Just back from an incredible holiday in Tonga – yes indeed this was a HOLIDAY! Pretty rare that we get away on an actual holiday, but I guess most people consider my life to be one big holiday!
We had heard about Tonga and the beauties of it through several friends, and thinking more and more about it decided to take the plunge…literally. The draw of swimming with humpback whales was the main motivation, but then sandy beaches, with beautiful coral reefs, great diving and somewhere a little warmer than Hawkes Bay were all good reasons. After doing a little research it seemed that a little resort with a big heart called Matafonua Lodge was getting pretty good raps, both from people that had visited, and people that hadn’t but had heard great things. We planned and booked, as they were already pretty fully booked for the whale season, we took what we could right at the end of the season, arriving there on there on 5 Oct. The normal whale season runs from July through to early October, so we booked, hoping that the whales would stick around long enough for us to get in a couple of days on the water with them.
Arriving in Tonga, and spotting a breaching humpback calf out the window as we approached the runway, we did a quick tour of the sites with a local taxi driver, who showed us around the main island – the blowholes (which were pretty cool and you could well imagine how impressive they would be in a big swell), the King’s Residence, the Royal Tombs, and a small market. Then it was time for the smaller flight out to Ha’apai in a 20-odd seater turbo prop. Coming in to land at Ha’apai showed how spectacular this little island group looks from the air with lots of white sand beaches and crystal clear water revealing reefs in abundance.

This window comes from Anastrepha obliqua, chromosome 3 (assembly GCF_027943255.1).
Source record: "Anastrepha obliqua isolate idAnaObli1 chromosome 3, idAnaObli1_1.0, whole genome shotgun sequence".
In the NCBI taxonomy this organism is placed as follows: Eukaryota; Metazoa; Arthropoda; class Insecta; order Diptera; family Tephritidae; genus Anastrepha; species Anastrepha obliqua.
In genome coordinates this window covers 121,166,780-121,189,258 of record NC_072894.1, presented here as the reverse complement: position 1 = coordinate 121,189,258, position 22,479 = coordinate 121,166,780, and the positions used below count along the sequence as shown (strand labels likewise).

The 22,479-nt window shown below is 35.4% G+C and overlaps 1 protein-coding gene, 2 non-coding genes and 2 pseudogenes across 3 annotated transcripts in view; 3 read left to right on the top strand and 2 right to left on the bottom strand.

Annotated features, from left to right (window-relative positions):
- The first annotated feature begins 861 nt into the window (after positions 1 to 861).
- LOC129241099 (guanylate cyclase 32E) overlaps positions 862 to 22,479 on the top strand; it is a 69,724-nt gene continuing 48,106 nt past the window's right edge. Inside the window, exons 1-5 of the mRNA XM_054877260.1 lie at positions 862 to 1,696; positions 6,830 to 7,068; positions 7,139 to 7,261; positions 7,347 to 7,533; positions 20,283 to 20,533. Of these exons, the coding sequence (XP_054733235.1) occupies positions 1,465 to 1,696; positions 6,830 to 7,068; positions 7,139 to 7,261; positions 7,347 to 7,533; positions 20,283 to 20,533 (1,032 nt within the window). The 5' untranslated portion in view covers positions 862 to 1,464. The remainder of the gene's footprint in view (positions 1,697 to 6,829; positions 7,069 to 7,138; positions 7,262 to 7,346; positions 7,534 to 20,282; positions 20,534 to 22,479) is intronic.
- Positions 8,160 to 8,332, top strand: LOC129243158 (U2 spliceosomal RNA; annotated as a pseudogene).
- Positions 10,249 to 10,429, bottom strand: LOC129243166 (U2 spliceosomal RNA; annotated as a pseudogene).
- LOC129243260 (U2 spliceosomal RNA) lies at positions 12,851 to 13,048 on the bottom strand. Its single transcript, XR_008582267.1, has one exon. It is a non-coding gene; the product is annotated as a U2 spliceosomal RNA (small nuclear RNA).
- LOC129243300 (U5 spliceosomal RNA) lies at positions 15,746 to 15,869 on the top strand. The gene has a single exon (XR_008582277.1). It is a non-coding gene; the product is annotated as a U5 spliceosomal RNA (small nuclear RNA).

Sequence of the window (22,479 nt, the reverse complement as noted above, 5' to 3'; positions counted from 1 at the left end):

Matafonua is right at the northern end of Foa Island, in the northern part of the Ha’apai chain. Perfectly situated for spectacular clear waters, great diving and cooling breezes, it is also unfortunately a pretty exposed spot, as Darren and Nina (the owners) found out in January 2013 when Cyclone Ian tore through Ha’apai. The Lodge was completely destroyed, with just the foundations of buildings left, a pretty horrifying experience, and the rebuilding of the Lodge shows Darren and Nina’s tenacity and love for the place.
Arriving we were greeted warmly, shown around, given the run-down and then taken to our beautiful little fale right on the beach overlooking the lagoon just off to the east of the Lodge. Paradise! It only took the first evening to realize all we had heard about the food here at Matafonua hadn’t been pure hype…it was all true! The first night we had beautiful mahi mahi cooked to perfection, followed by a spectacular dessert…and every evening was a similar culinary masterpiece.
The next day was windy, this time of year it can happen. But we headed out on the ‘whaling’ boat – a whaler with a difference. Julia, our guide for the day ran through safety, the procedure, and then we set off. A little chop and windy conditions didn’t help, but it didn’t take long to find our first whale…a mother and calf that turned out to be a pretty nice example of how an operation like this can act as a window into their world, for just an hour and a half. We had three opportunities to drop into the water, four at a time with the guide and this mother and calf stayed pretty calm and close, diving to the deep every now and then, but often just sitting just under the surface.
The video below – shows our first day. What a special day out, a chance to really see these guys up close. I have seen literally thousands of humpback whales above the surface from boats and ships, but seeing them below the surface, you are really seeing them in their element.